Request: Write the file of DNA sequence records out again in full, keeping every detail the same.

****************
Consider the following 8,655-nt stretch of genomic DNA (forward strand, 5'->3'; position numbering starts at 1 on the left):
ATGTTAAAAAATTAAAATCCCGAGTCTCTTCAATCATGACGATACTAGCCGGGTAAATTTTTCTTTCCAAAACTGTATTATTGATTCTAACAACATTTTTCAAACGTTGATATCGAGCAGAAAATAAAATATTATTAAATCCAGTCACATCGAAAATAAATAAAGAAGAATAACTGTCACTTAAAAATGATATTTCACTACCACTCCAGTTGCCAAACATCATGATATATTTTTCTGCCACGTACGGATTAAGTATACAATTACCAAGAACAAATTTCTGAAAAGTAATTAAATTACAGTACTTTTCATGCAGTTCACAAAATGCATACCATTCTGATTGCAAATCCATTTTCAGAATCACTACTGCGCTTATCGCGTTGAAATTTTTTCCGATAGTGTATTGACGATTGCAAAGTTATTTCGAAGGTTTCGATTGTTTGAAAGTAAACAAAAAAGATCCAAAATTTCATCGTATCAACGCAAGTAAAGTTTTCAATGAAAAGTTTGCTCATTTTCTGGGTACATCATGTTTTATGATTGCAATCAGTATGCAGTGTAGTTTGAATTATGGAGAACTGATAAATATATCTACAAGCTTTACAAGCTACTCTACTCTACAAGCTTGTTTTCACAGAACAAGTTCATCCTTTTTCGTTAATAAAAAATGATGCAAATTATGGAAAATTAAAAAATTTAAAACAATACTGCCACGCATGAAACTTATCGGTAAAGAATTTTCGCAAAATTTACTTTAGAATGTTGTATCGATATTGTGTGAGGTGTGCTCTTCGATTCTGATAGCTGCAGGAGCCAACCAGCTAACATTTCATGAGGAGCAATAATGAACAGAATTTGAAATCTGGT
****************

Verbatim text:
Consider the following 8,655-nt stretch of genomic DNA (forward strand, 5'->3'; position numbering starts at 1 on the left):
ATGTTAAAAAATTAAAATCCCGAGTCTCTTCAATCATGACGATACTAGCCGGGTAAATTTTTCTTTCCAAAACTGTATTATTGATTCTAACAACATTTTTCAAACGTTGATATCGAGCAGAAAATAAAATATTATTAAATCCAGTCACATCGAAAATAAATAAAGAAGAATAACTGTCACTTAAAAATGATATTTCACTACCACTCCAGTTGCCAAACATCATGATATATTTTTCTGCCACGTACGGATTAAGTATACAATTACCAAGAACAAATTTCTGAAAAGTAATTAAATTACAGTACTTTTCATGCAGTTCACAAAATGCATACCATTCTGATTGCAAATCCATTTTCAGAATCACTACTGCGCTTATCGCGTTGAAATTTTTTCCGATAGTGTATTGACGATTGCAAAGTTATTTCGAAGGTTTCGATTGTTTGAAAGTAAACAAAAAAGATCCAAAATTTCATCGTATCAACGCAAGTAAAGTTTTCAATGAAAAGTTTGCTCATTTTCTGGGTACATCATGTTTTATGATTGCAATCAGTATGCAGTGTAGTTTGAATTATGGAGAACTGATAAATATATCTACAAGCTTTACAAGCTACTCTACTCTACAAGCTTGTTTTCACAGAACAAGTTCATCCTTTTTCGTTAATAAAAAATGATGCAAATTATGGAAAATTAAAAAATTTAAAACAATACTGCCACGCATGAAACTTATCGGTAAAGAATTTTCGCAAAATTTACTTTAGAATGTTGTATCGATATTGTGTGAGGTGTGCTCTTCGATTCTGATAGCTGCAGGAGCCAACCAGCTAACATTTCATGAGGAGCAATAATGAACAGAATTTGAAATCTGGT